British Jews, please do not abandon Labour – join up now and help rescue it from itself

Just as natural disasters impel members of the public to give to charities they do not usually support, so now unaffiliated British Jews could step forward to become Labour members

Jonathan Romain
Tuesday 28 August 2018 14:23
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The campaign group, Campaign Against Antisemitism, Jewish community groups and their supporters stage a protest in Parliament Square, London, England on July 19, 2018
The campaign group, Campaign Against Antisemitism, Jewish community groups and their supporters stage a protest in Parliament Square, London, England on July 19, 2018

What do you do if your child is being bullied at school and the form teacher ignores your complaints? Some parents might decide that this is not the right school and go elsewhere; others will carry on protesting, via tutors, the head teacher and eventually the governors, until they have redress. This is akin to the dilemma facing British Jews over the problems that the Labour Party has in dealing with antisemitism within its ranks.

Whereas these claims were initially derided as false, or even dismissed as deliberate attempts to destabilise Jeremy Corbyn’s leadership, now there is widespread acceptance that antisemitism exists among certain elements of the party membership and needs to be tackled.

That in itself is a positive development; a problem cannot be solved unless one first admits that it exists. But Labour is now facing similar accusations to the Church over its handling of the crisis over sexual abuse. It is all very well issuing apologies, but they have a limited shelf life and ring increasingly hollow when they are repeated without any obvious signs of action.

Every time Jeremy Corbyn, or the Pope, asks for forgiveness or says "not in my name" and yet nevertheless fails to follow up those remarks with tough measures to punish culprits and prevent recurrences, the disillusion grows and the anger spreads. For British Jews, the situation within Labour is doubly painful: first, because antisemitism is a direct threat to our wellbeing and, second, because for many Jews Labour has been their natural political home for many decades. What do they do now?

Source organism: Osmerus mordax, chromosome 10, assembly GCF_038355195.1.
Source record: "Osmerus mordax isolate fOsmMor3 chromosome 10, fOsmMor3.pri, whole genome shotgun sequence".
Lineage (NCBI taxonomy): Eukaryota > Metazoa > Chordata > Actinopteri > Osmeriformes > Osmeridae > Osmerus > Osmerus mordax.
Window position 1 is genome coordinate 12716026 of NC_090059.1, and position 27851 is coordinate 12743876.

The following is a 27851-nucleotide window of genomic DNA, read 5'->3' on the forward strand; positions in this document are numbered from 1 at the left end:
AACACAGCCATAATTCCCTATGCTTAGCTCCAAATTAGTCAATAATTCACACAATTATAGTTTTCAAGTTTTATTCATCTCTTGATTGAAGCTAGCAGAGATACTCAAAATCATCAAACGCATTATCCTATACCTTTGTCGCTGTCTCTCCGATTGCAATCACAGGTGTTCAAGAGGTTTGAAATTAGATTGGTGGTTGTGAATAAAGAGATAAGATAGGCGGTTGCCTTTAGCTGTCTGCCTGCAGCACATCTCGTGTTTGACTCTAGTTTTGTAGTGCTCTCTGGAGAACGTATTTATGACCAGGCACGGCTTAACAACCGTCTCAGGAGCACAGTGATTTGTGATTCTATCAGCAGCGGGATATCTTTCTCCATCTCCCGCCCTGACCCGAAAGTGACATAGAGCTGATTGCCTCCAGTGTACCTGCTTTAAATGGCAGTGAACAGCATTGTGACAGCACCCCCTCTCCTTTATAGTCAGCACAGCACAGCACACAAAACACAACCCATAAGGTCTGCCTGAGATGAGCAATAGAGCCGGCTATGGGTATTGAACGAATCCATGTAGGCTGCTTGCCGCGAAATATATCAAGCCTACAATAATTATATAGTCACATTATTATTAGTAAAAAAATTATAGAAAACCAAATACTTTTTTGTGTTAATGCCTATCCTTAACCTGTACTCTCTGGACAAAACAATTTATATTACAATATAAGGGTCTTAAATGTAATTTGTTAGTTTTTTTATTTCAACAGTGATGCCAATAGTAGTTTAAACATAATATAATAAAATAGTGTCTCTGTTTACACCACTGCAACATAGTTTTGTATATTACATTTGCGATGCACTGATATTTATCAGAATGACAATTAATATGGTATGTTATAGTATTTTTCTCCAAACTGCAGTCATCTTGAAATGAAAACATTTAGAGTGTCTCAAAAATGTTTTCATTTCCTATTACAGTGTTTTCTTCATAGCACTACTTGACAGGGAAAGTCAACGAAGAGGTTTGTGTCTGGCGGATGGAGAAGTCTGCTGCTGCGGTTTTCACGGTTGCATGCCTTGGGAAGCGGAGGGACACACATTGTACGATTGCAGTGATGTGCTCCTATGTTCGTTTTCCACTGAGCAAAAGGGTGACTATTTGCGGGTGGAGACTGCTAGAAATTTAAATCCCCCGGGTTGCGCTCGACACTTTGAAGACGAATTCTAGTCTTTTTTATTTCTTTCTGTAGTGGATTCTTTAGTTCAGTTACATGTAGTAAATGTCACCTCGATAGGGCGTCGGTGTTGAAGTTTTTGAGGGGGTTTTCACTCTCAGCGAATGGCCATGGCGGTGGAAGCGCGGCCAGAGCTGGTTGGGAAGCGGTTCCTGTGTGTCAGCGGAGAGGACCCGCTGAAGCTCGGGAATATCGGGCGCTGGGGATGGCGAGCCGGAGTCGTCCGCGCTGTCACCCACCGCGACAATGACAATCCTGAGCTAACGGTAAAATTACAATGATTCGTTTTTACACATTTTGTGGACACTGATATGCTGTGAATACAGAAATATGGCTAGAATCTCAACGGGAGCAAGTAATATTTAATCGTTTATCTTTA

After almost three years of feeling that antisemitism in Labour remains unresolved, do British Jews now leave or fight on? Many ordinary members have gone, reckoning it is not they who have changed, but the party: they still support the core political principles of Labour, but they cannot endure the poisonous atmosphere that has developed.

Jeremy Corbyn on anti-semitism in the Labour Party

Others, though, like those doughty parents of the bullied child, feel that not only do they have a right to remain in situ, but that they also have a duty to save the institution from itself. Labour's treatment of Jews in particular is a barometer of its moral health in general. British Jews want to remain and they want to help it return to being a party genuinely opposed to prejudice, not just parroting the mantra.

There is a third, more radical, option facing British Jews and, in particular, those Labour voters watching with dismay from the sidelines as they are not members of the party. Those who have never been sufficiently involved politically, I believe, should now join the party at this time of crisis so as to help effect change.

Just as natural disasters impel members of the public to give to charities they do not usually support, so now unaffiliated British Jews could step forward to become Labour Party members.

If the problem is not Labour itself, but a faction within it, then the most moral course may be to join the ranks of those fighting both to rid it of antisemitism and restore its good name.

Rather than abandon Labour, it is time to rescue it.

Dr Jonathan Romain is rabbi of Maidenhead Synagogue

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